Tuesday, September 27, 2005

P to the Oh-Lanski

Serenity isn't the only movie opening this weekend that I'm geeked about; Roman Polanski's take on Oliver Twist is high on my list of priorities as well. He gave a rare interview in the fall music issue of Entertainment Weekly and speaks, perhaps unsurprisingly, eloquently about himself, his notorious troubles, and his take on contemporary cinema. While the videogaming of American movies is not necessarily an original or even wholly accurate complaint, I nonetheless found myself deeply moved by this quote last night:
I think that most films now, you forget over dinner. Because your head does not want to go back to them. In other cases, you do go back mentally to it, and run it again. That's what I would like to be the case with my films.... Most of this stuff on the screen is not cinema anymore. It's a videogame. Any geography to a scene, it doesn't exist. You're in limbo. By showing a constant deluge of special effects and crashing sound, people are getting too used to it. One of the reasons of doing Oliver Twist for my children and for children in general is I want to teach them again what cinema is.


DS said...

Though I would only be dragged to a Joss Whedon movie if bound, gagged, and at gunpoint, and the gun shot metal hornet ninjas, I do wholeheartedly agree with you on Mr. Polanski. I love the weird moral shuffling that goes on in acknowledging his genius, both within myself and within the marketplace--and I love seeing him rise to challenging projects (some might say impossible) such as this. His own demons, as public as they are, clearly fuse with his aesthetic in wondrous ways...plus he's a bastion of the Old Guard, clucking his tongue at the medium's decline.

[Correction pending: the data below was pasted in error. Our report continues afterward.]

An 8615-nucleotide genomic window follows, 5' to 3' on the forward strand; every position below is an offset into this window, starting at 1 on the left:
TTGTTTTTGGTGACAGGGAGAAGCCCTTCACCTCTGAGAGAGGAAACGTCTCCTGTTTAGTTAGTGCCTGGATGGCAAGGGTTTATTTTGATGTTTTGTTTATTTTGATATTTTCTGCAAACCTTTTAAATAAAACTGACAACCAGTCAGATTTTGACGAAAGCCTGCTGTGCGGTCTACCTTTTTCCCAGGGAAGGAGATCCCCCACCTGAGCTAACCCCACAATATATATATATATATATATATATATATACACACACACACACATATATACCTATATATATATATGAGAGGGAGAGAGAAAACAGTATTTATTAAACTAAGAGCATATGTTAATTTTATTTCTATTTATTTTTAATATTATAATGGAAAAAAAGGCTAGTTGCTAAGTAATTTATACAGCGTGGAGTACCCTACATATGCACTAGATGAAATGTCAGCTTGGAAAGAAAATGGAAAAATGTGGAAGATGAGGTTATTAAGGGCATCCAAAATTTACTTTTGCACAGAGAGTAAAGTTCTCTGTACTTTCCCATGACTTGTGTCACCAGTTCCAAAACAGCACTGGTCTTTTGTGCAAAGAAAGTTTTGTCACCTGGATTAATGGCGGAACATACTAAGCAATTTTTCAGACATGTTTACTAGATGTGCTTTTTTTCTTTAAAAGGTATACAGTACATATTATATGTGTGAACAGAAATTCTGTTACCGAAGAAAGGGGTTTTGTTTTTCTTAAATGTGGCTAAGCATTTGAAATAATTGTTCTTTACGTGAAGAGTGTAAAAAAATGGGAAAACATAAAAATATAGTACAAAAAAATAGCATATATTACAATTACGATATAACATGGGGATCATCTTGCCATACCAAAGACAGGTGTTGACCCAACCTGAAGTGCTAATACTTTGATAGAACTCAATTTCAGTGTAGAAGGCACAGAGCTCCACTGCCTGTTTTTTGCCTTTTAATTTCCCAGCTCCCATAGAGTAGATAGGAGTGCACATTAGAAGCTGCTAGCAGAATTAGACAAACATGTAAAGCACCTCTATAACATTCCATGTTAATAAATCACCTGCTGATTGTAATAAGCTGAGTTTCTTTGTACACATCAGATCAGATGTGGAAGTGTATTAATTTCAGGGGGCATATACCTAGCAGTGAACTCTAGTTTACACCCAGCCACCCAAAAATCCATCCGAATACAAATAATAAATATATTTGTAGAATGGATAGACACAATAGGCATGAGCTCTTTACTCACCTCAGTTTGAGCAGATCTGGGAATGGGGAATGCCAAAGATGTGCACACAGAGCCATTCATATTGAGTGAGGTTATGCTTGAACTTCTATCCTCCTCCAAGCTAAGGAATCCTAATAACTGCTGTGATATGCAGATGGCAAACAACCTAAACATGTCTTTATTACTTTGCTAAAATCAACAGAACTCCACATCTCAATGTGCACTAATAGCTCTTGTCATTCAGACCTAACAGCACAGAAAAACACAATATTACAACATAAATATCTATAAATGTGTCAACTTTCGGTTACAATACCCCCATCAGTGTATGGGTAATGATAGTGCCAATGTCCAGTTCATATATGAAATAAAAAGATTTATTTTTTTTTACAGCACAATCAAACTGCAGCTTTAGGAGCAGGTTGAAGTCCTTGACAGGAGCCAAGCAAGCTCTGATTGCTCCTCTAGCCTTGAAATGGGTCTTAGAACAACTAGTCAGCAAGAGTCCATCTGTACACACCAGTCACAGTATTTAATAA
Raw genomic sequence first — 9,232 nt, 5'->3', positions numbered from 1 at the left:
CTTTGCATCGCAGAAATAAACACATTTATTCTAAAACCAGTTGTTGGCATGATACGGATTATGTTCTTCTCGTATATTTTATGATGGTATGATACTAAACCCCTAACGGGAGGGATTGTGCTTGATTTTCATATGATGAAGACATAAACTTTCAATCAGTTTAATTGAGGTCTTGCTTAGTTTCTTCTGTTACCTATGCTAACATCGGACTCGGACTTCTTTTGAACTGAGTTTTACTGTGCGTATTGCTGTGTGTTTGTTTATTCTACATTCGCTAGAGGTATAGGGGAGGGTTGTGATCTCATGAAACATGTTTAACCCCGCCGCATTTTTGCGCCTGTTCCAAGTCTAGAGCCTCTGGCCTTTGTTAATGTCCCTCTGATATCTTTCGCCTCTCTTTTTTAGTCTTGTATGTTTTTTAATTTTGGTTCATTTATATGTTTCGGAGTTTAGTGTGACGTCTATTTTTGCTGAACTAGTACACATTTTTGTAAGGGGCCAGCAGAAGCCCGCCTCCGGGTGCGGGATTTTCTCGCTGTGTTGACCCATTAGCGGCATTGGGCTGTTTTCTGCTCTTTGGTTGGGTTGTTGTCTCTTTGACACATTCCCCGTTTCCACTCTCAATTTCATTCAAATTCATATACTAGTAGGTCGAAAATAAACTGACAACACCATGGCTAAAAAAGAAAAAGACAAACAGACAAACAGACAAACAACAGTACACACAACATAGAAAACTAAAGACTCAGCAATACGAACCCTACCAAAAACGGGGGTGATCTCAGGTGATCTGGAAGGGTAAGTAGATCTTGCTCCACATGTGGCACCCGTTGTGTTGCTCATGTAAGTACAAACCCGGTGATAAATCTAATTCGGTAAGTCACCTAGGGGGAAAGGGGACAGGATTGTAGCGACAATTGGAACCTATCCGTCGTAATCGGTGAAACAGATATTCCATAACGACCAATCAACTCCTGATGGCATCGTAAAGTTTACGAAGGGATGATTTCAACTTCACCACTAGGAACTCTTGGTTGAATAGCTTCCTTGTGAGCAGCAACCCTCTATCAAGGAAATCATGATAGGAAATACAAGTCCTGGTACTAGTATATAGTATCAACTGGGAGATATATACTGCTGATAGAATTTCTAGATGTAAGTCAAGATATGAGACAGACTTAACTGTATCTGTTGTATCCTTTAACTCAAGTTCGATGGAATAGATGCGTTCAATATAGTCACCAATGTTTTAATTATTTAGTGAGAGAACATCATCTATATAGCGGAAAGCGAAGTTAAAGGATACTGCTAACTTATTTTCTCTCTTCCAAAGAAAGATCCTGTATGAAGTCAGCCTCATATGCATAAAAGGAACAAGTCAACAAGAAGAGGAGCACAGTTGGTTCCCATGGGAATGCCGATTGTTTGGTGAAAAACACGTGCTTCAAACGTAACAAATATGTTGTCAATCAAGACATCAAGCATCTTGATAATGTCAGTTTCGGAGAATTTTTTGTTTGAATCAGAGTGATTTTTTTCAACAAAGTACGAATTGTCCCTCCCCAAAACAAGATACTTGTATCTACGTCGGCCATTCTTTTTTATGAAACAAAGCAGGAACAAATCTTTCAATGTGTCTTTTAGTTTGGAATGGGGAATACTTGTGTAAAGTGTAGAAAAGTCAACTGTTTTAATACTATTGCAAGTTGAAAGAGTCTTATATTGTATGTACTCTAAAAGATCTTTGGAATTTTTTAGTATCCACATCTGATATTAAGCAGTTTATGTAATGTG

allison said...

D, just you wait and see--you're going to become the biggest Joss Whedon fan of us all. Experience has shown me that the harder people protest at first, the harder they fall in love with him in the end. (And I include myself in that tally.)

And the thing that, to me, sets Polanski apart even from the rest of the Old Guard is that I'm usually genuinely excited to see his new movies; I find that I don't go to them just for form's sake the way I do with guys like Scorsese and Altman. He doesn't seem to be resting on the laurels of his past glories.

DS said...

Ah, you're right of course--I'm ordering eggs and ham of only the most verdant variety. I'll walk in with an open mind. (replace "walk in" with "tear open the netflix envelope while aimlessly whistling after work" to get a more accurate pic, but still)

I did see both 'The Aviator' and 'The Company' in the theatre, so I think I still hold hope for all those bad boys.

Which reminds me: there must be a good book out there about women filmmakers in the 70's--and if so, I'd like to read it. It was a great but phallus-swingin' time, if history is to believed at present.